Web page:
Superior council to consider COVID-19 leave policy for city workers

Mayor Jim Paine proposed a temporary policy to pay city employees for up to five days to quarantine after COVID-19 infection.

Government Center in Superior, Wisconsin.
Jed Carlson / 2019 file / Superior Telegram
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SUPERIOR — At the onset of the COVID-19 pandemic, the Superior City Council declared a state of emergency that allowed city administration to adopt temporary policies designed to protect employees from infection and mitigate the pandemic.

During that time, city employees were not required to use their paid time off if they were infected with COVID-19 and required to quarantine at home, at times for up to two weeks. They simply were paid their regular wage.

That state of emergency and those temporary policies ended June 1, 2021, even though the risk of infection remained.

Mayor Jim Paine proposed implementing the administrative leave policy again Monday, April 18, to pay employees required to quarantine without requiring them to use PTO or go without pay.

“It always bothered me that we were requiring people to take PTO,” Paine said. “There were some instances where people didn’t have enough PTO to cover it.”


Paine presented five proposals Monday to Superior's Human Resources Committee:

  • Employees with a documented positive case of COVID-19 would be placed on administrative leave for up to five days following the infection.
  • Quarantines lasting longer than five days would require the use of PTO or unpaid time.
  • Subsequent infections would require the use of PTO or unpaid time.
  • Employees that can document a case of COVID-19 between June 1, 2021, and the time the policy is adopted could be credited for up to five days of PTO.
  • All policies expire at midnight Dec. 31, 2022.
Councilors also expand options for one-day cabaret licenses.

“The part that I can’t get past, is unlike almost any other time off, we are requiring employees to go home,” Paine said. “In a strong recommendation from the (Centers for Disease Control and Prevention) … if you pop a positive test, you will go home, whether there’s symptoms or not, whether they want to or not.”

However, he said, if an employee challenged that decision, the city would win and the employee would be sent home.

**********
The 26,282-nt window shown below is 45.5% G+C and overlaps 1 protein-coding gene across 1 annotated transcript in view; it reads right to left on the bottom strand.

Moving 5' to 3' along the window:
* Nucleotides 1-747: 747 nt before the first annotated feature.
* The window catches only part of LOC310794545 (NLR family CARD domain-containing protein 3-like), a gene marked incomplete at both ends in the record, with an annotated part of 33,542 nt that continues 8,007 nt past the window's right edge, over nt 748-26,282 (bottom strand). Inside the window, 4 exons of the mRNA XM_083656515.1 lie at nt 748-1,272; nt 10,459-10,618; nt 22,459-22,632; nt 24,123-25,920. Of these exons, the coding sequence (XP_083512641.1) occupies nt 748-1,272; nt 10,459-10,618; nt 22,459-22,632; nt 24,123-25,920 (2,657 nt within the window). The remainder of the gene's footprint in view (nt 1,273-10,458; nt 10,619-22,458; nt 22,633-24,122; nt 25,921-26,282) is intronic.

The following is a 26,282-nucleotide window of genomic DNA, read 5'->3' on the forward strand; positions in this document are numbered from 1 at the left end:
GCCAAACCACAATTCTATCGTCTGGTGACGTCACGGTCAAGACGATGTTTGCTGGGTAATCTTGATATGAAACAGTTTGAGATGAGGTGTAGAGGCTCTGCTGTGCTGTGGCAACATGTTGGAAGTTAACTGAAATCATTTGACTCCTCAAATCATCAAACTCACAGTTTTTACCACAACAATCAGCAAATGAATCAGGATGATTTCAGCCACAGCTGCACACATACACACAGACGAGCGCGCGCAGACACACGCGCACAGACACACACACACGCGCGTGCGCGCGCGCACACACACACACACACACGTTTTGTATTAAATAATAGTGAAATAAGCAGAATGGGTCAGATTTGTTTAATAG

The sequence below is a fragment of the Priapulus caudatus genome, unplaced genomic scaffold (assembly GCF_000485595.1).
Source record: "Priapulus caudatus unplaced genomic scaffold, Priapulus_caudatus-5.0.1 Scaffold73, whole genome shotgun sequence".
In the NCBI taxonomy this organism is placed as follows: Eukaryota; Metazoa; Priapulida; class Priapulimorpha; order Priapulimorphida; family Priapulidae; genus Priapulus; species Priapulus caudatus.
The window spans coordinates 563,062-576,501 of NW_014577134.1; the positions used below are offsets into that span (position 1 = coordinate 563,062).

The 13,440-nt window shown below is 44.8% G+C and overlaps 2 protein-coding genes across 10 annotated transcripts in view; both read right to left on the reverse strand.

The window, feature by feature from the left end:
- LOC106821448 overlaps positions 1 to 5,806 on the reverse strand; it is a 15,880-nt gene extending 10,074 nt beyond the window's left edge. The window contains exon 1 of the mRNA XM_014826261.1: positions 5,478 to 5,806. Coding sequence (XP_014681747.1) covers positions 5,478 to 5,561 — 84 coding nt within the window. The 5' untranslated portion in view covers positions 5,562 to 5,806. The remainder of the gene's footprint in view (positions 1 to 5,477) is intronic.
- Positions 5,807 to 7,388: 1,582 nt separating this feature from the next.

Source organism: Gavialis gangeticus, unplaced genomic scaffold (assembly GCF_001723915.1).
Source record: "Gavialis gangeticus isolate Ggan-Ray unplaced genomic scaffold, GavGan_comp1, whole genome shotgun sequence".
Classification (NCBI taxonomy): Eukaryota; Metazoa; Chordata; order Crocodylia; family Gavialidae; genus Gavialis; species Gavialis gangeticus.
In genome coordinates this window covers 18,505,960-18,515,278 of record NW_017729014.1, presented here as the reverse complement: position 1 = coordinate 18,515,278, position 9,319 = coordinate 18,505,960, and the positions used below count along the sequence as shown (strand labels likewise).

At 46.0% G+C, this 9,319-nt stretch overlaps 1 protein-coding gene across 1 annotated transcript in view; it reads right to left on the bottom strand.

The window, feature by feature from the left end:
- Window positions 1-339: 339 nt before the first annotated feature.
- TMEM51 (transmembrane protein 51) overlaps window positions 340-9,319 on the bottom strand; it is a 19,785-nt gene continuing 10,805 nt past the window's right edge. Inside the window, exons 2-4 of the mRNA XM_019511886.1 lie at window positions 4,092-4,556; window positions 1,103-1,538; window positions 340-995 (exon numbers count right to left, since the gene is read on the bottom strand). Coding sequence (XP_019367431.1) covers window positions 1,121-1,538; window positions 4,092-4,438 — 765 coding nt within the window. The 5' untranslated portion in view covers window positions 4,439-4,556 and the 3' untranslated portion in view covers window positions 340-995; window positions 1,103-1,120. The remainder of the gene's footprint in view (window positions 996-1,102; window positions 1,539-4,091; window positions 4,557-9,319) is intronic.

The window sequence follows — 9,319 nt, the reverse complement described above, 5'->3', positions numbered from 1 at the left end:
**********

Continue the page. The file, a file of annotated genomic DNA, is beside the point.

Capt. Suzi Olson of the Superior Fire Department said firefighters attended the meeting to advocate for the policy because of the exposure levels they face. The fire department has been fortunate, Olson said, with only 13 firefighters testing positive since the start of the pandemic — a credit to testing and sending people home when they have symptoms.

When firefighters have been sent home in recent months, they had to use PTO to protect co-workers and the public, Olson said.

Human resources director Cammi Janigo said she had concerns about documenting positive tests for those who used home tests and how the policy would apply to unvaccinated individuals who had to quarantine because of exposure to COVID-19.

Paine said if someone had a documented medical reason why they couldn’t be vaccinated, he would be inclined to consider administrative leave, but for someone who simply chose not to be vaccinated, he would be inclined to require them to use PTO.

Councilor Jenny Van Sickle said she would like more discussion and information about how the policy would work for employees who’ve already had COVID-19 since the state of emergency ended last year.


Councilor Ruth Ludwig said she was concerned about adopting the policy without the retroactive component because it would be unfair to employees who’ve already been forced to use PTO for a COVID-19 quarantine.

By holding up the whole policy, Van Sickle the city would only be adding to the number of retroactive cases that would have to be dealt with.

Paine agreed the policy has to be fair but said the retroactive crediting of PTO is the most complex part of the policy.

“We’re inventing a whole new policy for a situation that never existed before and that we hope will be gone relatively soon,” Paine said. “It’s never going to be perfect. We’re not going to save everybody. I’m bringing it here now because I know for a fact that if I had this policy a few weeks ago, we could’ve protected a few people.”

The committee voted to implement the temporary administrative leave policy to include requirements that more than five days of quarantine, or second and subsequent infections are not eligible under the administrative leave policy. The temporary policy will expire at midnight Dec. 31, and will go to the city council for approval at its May 3 meeting.

The committee will consider retroactive crediting of PTO when it meets May 16.

Shelley Nelson is a reporter with the Duluth Media Group since 1997, and has covered Superior and Douglas County communities and government for the Duluth News Tribune from 1999 to 2006, and the Superior Telegram since 2006. Contact her at 715-395-5022 or
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